The U.S. Department of Health & Human Services likely will be running exchanges in at least half of all states, which could set up a complicated assortment of federal and state requirements for payers to follow.
Although states still have until mid-December to tell HHS if they want to run their own exchanges or default to the federal version, it appears the agency will have a large exchange role in about 30 states. And that means HHS will be taking on a new regulatory role, managing a massive IT rollout and ensuring payers comply with all rules, reported Politico.
The biggest test facing HHS is creating a national IT infrastructure that communicates with the varied systems of insurers and state Medicaid systems. Plus, state consultants and insurance regulators already are warning than an electronic system (System for Electronic Rate and Form Filing) used by insurers to electronically file proposed plans for exchanges won't be ready for testing next month because federal officials haven't issued certain rules needed to update the software, FierceHealthPayer previously reported.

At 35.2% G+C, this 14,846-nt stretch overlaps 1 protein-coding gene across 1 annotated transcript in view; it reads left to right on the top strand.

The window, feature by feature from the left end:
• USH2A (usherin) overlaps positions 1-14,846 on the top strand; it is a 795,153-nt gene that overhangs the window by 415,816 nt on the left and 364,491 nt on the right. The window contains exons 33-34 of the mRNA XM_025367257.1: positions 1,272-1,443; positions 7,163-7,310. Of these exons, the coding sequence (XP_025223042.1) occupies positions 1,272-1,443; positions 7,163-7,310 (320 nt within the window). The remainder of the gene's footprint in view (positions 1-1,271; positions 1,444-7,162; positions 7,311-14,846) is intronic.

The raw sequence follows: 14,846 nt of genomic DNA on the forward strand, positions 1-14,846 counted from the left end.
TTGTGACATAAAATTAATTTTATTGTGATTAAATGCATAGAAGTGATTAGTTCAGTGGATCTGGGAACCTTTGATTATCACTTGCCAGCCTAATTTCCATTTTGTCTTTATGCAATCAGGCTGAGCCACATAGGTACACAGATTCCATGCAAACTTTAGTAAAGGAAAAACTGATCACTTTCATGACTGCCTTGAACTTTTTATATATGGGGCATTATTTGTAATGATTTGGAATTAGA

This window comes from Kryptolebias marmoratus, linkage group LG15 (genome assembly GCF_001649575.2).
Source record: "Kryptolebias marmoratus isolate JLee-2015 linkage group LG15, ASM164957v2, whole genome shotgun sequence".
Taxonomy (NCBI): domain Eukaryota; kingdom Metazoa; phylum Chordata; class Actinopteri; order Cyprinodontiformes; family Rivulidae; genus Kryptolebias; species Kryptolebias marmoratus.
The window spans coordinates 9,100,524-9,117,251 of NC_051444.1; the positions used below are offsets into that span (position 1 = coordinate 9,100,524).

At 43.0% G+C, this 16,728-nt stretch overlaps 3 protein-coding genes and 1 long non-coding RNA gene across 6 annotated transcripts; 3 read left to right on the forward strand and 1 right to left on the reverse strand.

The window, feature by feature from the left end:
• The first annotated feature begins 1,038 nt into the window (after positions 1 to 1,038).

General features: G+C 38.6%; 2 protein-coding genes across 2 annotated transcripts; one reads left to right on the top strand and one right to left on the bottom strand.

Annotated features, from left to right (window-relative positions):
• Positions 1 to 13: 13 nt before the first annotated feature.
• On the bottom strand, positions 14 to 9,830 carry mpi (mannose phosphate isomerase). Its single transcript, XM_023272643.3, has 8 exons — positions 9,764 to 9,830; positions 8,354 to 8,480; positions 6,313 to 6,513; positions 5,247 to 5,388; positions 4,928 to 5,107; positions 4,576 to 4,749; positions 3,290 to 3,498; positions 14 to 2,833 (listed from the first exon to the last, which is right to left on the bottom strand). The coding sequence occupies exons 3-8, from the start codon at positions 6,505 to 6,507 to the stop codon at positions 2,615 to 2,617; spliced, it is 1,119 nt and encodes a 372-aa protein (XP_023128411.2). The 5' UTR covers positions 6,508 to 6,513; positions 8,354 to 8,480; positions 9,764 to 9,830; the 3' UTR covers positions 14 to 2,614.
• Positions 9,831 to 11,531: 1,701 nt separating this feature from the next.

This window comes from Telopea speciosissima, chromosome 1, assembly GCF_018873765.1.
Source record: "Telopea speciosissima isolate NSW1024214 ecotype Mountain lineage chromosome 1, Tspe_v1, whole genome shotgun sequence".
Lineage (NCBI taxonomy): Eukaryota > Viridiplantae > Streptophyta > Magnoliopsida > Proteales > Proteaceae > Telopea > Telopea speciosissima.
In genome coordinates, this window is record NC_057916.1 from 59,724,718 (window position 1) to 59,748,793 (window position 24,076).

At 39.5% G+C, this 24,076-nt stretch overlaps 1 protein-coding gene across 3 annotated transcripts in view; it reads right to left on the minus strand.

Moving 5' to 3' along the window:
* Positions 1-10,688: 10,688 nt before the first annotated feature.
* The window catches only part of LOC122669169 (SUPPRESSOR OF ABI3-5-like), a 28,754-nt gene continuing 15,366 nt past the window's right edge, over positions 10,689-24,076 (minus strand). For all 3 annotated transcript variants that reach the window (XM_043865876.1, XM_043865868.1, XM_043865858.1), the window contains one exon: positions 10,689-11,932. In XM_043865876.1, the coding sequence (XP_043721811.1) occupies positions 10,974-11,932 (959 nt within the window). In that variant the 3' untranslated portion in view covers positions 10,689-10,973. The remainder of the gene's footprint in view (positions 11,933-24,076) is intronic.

"For any IT system to interact with that, that's a challenge," Mila Kofman of Georgetown University's Health Policy Institute and former Maine insurance commissioner, told Politico. "For the first time, there's going to be this infrastructure that allows different entities to talk to each other," she added. "It's very complicated and not a quick build process."
What's more, HHS may have to assume some roles traditional for states like certifying whether payers meet exchange requirements, run the appeals process and establish customer call centers.
So it's no wonder why many payers, most of which have well-established relationships with state officials, are fraught with concern over complying with such a myriad of exchanges and regulators.
"There are a lot of rules," Alissa Fox, senior vice president for the Blue Cross Blue Shield Association, told Politico. "If you have federal exchange regulation and state regulation, that's a sure way of having a lot of confusion."
To learn more:
- read the Politico article